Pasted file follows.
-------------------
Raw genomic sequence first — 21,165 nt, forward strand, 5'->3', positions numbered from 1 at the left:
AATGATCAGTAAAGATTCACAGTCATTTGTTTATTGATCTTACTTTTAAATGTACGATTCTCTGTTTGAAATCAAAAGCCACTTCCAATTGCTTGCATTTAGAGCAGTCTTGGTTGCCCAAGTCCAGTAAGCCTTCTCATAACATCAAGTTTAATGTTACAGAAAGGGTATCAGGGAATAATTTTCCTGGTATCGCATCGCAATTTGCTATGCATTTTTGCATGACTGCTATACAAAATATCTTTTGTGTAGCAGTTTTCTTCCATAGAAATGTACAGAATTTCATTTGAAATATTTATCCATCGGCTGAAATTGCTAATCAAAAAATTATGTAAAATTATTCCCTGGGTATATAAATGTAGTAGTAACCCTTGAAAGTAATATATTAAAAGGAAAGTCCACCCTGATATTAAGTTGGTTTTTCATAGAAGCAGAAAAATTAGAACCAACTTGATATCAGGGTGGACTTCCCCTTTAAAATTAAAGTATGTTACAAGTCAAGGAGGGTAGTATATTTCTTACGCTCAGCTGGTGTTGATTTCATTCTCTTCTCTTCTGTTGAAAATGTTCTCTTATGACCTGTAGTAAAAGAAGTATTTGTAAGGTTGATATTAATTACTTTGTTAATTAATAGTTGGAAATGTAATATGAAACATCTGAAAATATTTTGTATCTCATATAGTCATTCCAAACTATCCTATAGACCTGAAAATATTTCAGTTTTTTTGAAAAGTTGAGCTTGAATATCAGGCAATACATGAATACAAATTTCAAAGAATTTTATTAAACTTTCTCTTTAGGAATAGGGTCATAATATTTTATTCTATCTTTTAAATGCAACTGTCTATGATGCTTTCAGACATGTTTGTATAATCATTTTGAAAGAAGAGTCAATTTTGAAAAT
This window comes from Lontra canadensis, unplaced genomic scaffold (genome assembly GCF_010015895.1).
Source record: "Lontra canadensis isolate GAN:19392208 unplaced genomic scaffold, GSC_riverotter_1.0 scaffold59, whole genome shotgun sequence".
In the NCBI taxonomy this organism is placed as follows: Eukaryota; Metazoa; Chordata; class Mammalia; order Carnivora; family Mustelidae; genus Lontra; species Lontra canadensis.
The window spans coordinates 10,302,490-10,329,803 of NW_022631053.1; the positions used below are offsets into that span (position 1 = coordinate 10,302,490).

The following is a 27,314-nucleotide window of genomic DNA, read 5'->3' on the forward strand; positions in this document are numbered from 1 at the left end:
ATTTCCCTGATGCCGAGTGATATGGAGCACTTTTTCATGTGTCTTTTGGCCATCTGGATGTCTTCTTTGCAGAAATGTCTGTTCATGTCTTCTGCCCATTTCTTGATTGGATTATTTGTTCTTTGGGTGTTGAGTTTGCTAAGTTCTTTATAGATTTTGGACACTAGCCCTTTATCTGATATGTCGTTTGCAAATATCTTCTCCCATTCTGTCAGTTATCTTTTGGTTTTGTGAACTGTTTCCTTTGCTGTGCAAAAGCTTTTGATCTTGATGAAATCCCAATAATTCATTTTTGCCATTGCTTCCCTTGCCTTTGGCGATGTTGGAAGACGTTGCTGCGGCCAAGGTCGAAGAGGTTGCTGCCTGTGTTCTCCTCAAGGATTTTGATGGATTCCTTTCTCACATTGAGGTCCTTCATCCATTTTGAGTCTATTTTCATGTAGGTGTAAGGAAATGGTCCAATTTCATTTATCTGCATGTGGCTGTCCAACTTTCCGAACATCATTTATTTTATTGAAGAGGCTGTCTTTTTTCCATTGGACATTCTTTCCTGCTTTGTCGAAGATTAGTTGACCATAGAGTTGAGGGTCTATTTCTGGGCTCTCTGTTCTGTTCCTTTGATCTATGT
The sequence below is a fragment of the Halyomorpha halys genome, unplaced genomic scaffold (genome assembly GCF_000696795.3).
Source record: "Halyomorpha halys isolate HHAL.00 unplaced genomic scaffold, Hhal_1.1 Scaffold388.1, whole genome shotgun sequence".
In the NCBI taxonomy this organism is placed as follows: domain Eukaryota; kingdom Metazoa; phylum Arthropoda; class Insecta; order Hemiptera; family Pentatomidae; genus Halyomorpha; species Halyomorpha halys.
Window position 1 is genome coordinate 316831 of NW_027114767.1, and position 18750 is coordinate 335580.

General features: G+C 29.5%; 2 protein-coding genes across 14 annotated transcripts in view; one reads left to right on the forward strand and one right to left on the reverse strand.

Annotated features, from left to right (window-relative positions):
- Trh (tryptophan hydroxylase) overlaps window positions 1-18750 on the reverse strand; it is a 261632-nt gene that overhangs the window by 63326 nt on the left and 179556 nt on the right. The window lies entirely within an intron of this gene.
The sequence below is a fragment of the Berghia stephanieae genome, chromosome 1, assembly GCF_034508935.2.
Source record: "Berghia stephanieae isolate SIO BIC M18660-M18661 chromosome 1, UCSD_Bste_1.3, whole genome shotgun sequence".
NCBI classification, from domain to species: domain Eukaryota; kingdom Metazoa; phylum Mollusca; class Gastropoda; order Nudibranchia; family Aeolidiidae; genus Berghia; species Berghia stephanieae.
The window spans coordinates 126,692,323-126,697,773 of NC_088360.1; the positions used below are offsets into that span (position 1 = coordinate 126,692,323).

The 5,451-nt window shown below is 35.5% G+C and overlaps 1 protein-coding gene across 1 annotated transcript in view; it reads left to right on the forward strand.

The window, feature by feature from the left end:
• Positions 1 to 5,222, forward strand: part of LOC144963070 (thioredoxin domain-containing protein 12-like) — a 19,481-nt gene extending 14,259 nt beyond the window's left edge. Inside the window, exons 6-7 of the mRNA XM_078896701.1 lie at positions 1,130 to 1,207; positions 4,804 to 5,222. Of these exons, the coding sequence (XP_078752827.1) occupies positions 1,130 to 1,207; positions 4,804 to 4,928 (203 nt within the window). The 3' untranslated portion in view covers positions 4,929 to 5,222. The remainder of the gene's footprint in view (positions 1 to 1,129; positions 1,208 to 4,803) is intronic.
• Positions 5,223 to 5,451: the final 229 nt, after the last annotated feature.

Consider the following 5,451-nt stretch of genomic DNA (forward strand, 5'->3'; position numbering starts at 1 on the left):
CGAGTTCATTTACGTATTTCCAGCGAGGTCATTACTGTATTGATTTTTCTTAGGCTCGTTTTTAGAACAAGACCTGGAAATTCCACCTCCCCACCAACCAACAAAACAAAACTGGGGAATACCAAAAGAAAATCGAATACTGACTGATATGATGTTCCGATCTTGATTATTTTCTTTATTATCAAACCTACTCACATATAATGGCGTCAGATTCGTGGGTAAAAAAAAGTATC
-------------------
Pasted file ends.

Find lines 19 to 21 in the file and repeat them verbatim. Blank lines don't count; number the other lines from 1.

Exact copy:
The window spans coordinates 126,692,323-126,697,773 of NC_088360.1; the positions used below are offsets into that span (position 1 = coordinate 126,692,323).

The 5,451-nt window shown below is 35.5% G+C and overlaps 1 protein-coding gene across 1 annotated transcript in view; it reads left to right on the forward strand.

The window, feature by feature from the left end: